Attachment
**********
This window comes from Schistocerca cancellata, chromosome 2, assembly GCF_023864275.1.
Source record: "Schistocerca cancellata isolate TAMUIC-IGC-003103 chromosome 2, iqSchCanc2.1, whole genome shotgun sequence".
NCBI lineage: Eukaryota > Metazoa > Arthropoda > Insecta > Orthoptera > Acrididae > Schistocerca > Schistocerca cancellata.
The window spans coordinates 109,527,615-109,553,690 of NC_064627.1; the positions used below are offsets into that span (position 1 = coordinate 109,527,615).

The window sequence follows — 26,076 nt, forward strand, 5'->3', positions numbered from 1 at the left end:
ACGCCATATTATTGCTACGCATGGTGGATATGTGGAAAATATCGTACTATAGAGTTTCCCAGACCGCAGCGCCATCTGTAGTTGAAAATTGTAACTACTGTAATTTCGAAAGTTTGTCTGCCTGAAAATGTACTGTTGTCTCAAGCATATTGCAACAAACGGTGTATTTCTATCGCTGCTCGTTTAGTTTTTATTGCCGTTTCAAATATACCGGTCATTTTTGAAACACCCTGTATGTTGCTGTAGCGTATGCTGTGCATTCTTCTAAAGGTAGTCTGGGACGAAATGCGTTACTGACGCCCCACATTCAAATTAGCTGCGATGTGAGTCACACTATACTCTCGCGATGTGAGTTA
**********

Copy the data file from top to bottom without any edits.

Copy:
This window comes from Schistocerca cancellata, chromosome 2, assembly GCF_023864275.1.
Source record: "Schistocerca cancellata isolate TAMUIC-IGC-003103 chromosome 2, iqSchCanc2.1, whole genome shotgun sequence".
NCBI lineage: Eukaryota > Metazoa > Arthropoda > Insecta > Orthoptera > Acrididae > Schistocerca > Schistocerca cancellata.
The window spans coordinates 109,527,615-109,553,690 of NC_064627.1; the positions used below are offsets into that span (position 1 = coordinate 109,527,615).

The window sequence follows — 26,076 nt, forward strand, 5'->3', positions numbered from 1 at the left end:
ACGCCATATTATTGCTACGCATGGTGGATATGTGGAAAATATCGTACTATAGAGTTTCCCAGACCGCAGCGCCATCTGTAGTTGAAAATTGTAACTACTGTAATTTCGAAAGTTTGTCTGCCTGAAAATGTACTGTTGTCTCAAGCATATTGCAACAAACGGTGTATTTCTATCGCTGCTCGTTTAGTTTTTATTGCCGTTTCAAATATACCGGTCATTTTTGAAACACCCTGTATGTTGCTGTAGCGTATGCTGTGCATTCTTCTAAAGGTAGTCTGGGACGAAATGCGTTACTGACGCCCCACATTCAAATTAGCTGCGATGTGAGTCACACTATACTCTCGCGATGTGAGTTA